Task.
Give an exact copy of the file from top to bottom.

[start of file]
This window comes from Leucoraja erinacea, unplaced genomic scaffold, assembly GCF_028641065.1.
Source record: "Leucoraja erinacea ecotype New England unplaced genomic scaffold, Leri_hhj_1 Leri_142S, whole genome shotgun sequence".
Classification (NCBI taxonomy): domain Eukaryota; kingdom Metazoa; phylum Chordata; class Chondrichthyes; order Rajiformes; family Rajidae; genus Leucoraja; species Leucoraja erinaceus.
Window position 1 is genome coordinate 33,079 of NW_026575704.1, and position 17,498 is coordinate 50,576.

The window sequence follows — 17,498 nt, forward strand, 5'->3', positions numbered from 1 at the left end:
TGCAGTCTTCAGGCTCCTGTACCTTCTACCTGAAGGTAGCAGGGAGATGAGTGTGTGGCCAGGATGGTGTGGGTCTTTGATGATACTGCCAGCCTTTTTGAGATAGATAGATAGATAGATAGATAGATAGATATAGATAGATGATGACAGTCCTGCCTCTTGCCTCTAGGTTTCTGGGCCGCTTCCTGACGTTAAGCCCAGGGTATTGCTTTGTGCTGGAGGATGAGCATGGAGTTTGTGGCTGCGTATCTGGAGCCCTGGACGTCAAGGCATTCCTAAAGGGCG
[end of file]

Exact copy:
This window comes from Leucoraja erinacea, unplaced genomic scaffold, assembly GCF_028641065.1.
Source record: "Leucoraja erinacea ecotype New England unplaced genomic scaffold, Leri_hhj_1 Leri_142S, whole genome shotgun sequence".
Classification (NCBI taxonomy): domain Eukaryota; kingdom Metazoa; phylum Chordata; class Chondrichthyes; order Rajiformes; family Rajidae; genus Leucoraja; species Leucoraja erinaceus.
Window position 1 is genome coordinate 33,079 of NW_026575704.1, and position 17,498 is coordinate 50,576.

The window sequence follows — 17,498 nt, forward strand, 5'->3', positions numbered from 1 at the left end:
TGCAGTCTTCAGGCTCCTGTACCTTCTACCTGAAGGTAGCAGGGAGATGAGTGTGTGGCCAGGATGGTGTGGGTCTTTGATGATACTGCCAGCCTTTTTGAGATAGATAGATAGATAGATAGATAGATAGATATAGATAGATGATGACAGTCCTGCCTCTTGCCTCTAGGTTTCTGGGCCGCTTCCTGACGTTAAGCCCAGGGTATTGCTTTGTGCTGGAGGATGAGCATGGAGTTTGTGGCTGCGTATCTGGAGCCCTGGACGTCAAGGCATTCCTAAAGGGCG